Posted: Wed. Jan 31, 2018 9:23 a.m.
By: Andy Slater
A Super scam ruined the big game for one South Florida football fan, hoping to have a dream trip with his friends.
Eric Hess of Hollywood, FL found what he thought were three tickets to the Super Bowl LII on Craigslist. He and his friends have Philadelphia ties and wanted to have a chance to see the Eagles win their first Super Bowl.
The tickets were listed at $1,000 each by "Melissa" who was using a Minneapolis area code.
Hess paid a deposit of half the money through Zelle, a popular banking app.
The money was sent to an email that "Melissa" said was linked to a Bank of America account.
The seller then vanished.
The buyer was out $1,500.
When Hess told me about the incident, I decided to replicate the purchase from the same seller by posing as a potential buyer.
The seller and I began to exchange text messages.
I agreed to pay $3,600 for tickets, more than the listed price, and was given the same email as Hess that "Melissa" said was linked to a Bank of America account.
I wanted to speak to "Melissa" before I sent the money.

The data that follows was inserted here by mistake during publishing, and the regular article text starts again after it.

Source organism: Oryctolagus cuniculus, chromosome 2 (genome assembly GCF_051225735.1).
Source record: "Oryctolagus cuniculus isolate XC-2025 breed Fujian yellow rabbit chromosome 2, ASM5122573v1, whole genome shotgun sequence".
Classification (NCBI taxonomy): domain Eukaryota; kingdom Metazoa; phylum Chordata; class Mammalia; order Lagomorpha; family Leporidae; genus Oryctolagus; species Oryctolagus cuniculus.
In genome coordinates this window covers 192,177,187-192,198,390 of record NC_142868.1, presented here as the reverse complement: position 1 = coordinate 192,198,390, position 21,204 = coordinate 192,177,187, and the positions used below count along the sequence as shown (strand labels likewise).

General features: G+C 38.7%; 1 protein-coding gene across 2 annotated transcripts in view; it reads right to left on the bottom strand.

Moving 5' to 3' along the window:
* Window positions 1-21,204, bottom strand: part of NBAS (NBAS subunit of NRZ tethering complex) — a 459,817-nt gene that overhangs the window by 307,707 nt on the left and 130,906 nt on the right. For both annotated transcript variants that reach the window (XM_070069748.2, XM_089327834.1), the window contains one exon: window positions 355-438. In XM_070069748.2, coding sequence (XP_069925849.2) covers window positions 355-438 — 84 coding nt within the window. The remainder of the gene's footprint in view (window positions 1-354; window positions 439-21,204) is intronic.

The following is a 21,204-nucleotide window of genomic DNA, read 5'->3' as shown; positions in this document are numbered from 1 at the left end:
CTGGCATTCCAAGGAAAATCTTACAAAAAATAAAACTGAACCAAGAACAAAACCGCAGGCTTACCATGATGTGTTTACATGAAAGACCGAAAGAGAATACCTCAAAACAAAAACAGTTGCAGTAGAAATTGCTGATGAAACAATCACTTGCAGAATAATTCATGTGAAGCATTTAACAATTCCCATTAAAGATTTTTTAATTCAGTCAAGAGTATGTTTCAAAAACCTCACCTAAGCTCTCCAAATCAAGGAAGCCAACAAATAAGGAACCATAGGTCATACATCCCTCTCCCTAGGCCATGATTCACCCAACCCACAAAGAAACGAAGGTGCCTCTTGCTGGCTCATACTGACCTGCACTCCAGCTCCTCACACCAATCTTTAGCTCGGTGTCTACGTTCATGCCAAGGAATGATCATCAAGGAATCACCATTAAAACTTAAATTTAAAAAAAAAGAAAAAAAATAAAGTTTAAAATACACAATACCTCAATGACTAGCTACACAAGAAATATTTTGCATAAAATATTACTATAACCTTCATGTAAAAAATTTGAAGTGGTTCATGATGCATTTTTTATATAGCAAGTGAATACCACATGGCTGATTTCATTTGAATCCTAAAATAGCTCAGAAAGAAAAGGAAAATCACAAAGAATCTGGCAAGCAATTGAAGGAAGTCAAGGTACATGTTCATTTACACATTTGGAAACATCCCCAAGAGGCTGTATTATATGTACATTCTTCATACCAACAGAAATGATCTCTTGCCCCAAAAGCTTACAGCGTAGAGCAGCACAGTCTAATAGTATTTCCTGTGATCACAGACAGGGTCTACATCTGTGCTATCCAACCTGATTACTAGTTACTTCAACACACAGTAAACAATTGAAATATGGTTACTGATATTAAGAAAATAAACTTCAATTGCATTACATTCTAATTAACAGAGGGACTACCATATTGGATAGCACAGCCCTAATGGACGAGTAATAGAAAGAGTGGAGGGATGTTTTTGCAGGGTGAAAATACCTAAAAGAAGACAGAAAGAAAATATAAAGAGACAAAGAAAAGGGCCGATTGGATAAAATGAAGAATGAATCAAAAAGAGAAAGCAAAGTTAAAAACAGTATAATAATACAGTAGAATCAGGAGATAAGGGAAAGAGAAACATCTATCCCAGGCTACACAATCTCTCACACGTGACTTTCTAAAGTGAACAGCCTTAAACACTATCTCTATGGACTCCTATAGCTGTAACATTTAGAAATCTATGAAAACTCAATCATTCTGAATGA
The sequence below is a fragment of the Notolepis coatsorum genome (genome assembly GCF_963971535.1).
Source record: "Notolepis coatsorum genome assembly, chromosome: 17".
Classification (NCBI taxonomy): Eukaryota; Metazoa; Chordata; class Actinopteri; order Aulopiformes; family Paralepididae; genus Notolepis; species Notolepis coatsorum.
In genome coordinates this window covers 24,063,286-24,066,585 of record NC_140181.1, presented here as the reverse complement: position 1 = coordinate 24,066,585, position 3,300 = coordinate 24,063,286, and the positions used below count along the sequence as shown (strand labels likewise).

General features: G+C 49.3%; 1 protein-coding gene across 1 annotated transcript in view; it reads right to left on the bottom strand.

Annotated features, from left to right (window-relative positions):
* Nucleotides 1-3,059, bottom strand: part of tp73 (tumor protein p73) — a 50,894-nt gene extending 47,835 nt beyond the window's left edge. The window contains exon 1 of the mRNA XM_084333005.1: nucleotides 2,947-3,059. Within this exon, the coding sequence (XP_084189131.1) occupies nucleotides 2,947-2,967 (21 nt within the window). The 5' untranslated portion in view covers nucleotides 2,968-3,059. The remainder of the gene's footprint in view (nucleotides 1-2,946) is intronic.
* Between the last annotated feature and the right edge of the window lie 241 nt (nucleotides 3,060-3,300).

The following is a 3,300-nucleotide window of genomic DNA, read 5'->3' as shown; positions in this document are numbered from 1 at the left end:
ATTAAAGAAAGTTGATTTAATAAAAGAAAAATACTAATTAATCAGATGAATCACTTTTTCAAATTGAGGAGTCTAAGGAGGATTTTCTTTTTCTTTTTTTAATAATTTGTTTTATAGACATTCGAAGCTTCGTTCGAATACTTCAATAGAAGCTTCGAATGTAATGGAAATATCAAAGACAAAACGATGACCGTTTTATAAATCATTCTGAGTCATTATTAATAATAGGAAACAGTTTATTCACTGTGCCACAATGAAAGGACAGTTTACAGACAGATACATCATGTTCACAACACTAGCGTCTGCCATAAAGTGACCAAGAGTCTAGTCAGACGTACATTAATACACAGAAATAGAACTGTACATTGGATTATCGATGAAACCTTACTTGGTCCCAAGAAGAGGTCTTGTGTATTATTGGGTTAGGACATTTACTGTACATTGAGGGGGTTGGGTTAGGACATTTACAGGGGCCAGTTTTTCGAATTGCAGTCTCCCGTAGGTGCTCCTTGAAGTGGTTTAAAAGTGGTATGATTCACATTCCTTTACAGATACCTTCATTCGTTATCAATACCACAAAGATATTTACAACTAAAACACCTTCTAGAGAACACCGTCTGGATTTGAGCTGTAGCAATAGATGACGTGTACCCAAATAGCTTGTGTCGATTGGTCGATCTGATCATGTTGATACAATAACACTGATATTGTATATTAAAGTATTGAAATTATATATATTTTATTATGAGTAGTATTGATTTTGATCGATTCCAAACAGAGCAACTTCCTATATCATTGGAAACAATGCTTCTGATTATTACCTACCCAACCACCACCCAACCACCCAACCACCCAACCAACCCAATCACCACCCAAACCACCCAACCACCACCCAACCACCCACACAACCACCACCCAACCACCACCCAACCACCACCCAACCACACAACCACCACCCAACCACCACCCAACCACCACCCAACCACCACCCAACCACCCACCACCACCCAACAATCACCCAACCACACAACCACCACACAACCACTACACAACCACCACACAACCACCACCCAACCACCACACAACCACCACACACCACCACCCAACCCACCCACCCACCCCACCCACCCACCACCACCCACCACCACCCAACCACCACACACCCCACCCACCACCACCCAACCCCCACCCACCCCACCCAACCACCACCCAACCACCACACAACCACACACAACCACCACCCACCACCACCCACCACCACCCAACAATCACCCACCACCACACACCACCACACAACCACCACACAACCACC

It was obvious that phone call was never coming.
Instead of speaking to me on the phone, "Melissa" offered to share her LinkedIn page with me.
After contacting the real Melissa through her page, it was evident that Hess was not the only victim.
The real Melissa told me via phone that almost a dozen people have contacted her to check on the legitimacy of the Craigslist ad before sending any money. She warned all of them it was fake and not to send anything.
But who knows how many people did send money and have been victimized by this scam?
I contacted Bank of America to verify that the email address was connected to one of their accounts.
A Bank of America spokesman said "we contacted [Mr. Hess] and are looking into this matter."
Hess tells me that he did get a phone call on Monday.
Would a bank continue to allow money to be transferred to a customer's account under these circumstances?
"They said I would get a letter in the mail in the next few days and there'd be some kind of outcome within 45 days or so," Hess said. "Banks have made people believe transactions using Zelle are secure, but obviously they're not. Based on what I was told, I don't think I am getting my money back."
With such high demand for tickets between the Patriots and Eagles, this should serve as a good reminder to be careful where you buy your tickets.
If anyone wants to help an Eagles fan score legitimate seats, let me know.
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